Among the prime options is the well-equipped Ford Tourneo Custom, based on the highly successful Transit Custom. The Volkswagen Transporter Shuttle also ticks most boxes, coming as it does from a long line of comfortable and well-built 8-seaters.

The Mercedes-Benz V-Class, launched in 2015, also offers 8 seats - plus that expected touch of Merc luxury (although this comes at a cost). The Volkswagen Caravelle, meanwhile, is another 8-seater, popular with taxi firms and chauffeur companies thanks to its van-like dimensions and good handling.

The UK-built Vauxhall Vivaro Life is another refined option, based as it is on the Vivaro - considered one of the best panel vans of the last few years. The Vivaro Life shares many mechanical components with the Citroen SpaceTourer.


Which is best for kit: SUVs, MPVs or larger van-based models?

In the past, MPVs and larger van-based models have lacked the equipment of flashier SUVs. But this is no longer the case: Bluetooth, ESP and ABS braking and Automatic Post-Collision Braking are commonplace, and you can pay more for things like more upmarket interiors and trims.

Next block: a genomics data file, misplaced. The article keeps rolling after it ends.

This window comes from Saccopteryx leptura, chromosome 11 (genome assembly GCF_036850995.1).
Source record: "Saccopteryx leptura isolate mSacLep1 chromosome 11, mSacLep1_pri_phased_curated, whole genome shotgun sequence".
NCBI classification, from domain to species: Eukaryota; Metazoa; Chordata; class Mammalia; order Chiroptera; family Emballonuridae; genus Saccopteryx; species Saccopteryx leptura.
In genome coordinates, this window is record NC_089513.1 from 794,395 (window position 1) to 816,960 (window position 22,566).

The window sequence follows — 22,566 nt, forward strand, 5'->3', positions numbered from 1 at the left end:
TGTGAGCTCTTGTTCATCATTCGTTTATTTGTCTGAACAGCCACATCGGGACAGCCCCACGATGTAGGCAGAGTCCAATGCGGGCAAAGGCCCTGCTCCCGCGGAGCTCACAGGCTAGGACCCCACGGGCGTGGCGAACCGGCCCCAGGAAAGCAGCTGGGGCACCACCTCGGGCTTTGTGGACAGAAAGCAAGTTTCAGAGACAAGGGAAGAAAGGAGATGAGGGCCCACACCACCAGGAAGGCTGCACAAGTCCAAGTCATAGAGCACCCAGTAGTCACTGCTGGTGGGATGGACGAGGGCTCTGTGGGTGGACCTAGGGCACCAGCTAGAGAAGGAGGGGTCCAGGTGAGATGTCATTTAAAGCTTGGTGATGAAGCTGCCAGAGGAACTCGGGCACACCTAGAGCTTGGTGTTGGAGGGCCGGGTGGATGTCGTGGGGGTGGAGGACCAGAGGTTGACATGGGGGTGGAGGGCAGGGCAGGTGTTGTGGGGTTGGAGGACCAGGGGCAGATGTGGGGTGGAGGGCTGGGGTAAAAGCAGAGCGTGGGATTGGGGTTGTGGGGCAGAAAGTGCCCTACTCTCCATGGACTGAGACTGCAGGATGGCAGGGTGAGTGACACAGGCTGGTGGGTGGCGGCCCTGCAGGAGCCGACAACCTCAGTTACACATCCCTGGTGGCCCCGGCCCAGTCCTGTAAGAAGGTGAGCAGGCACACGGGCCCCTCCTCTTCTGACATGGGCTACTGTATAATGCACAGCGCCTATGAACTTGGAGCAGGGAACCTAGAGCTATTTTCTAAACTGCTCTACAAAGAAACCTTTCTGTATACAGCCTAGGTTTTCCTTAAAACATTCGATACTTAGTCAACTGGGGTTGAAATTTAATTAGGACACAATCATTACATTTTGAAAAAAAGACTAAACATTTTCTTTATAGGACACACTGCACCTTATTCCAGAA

What about styling?

Beauty is in the eye of the beholder - but let's face it, SUVs look sportier. A top-of-the-line Range Rover will also out-style the most stylish people carrier. That said, MPVs are a lot sleeker and less boxy than they once were.


What about price?

In terms of SUVs, an entry-level Nissan Qashqai or Peugeot 3008 will set you back less, while a Volvo XC90 bursting with options could easily double the cost.

For the MPV buyer on a budget, the Citroen Picasso or the Ford C-MAX are good options. And you can pick up a three-year-old Golf SV for under £14,000.

Larger van-based models tend to cost the most, but of course it all depends on whether you buy an entry-level model or select lots of extras. Among the most costly options is the Mercedes-Benz V-Class, which will set you back around £60,000 new and on-the-road.


Approximate entry-level prices (2022) mentioned in this article:

  • Mercedes-Benz V-Class - £60,000
  • Volvo XC90 petrol - from £59,000
  • Ford Tourneo Custom - from £35,000
  • Volkswagen Transporter Shuttle - £41,000
  • Audi A5 Sportback - from £38,000
  • Seat Tarraco -  from £38,000
  • Skoda Kodiaq -  from £32,000
  • Peugeot 3008 - from £32,000
  • Nissan Qashqai - from £23,000
  • Citroen Picasso C3 (discontinued) - from £14,000 used
  • Ford C-MAX - £18,000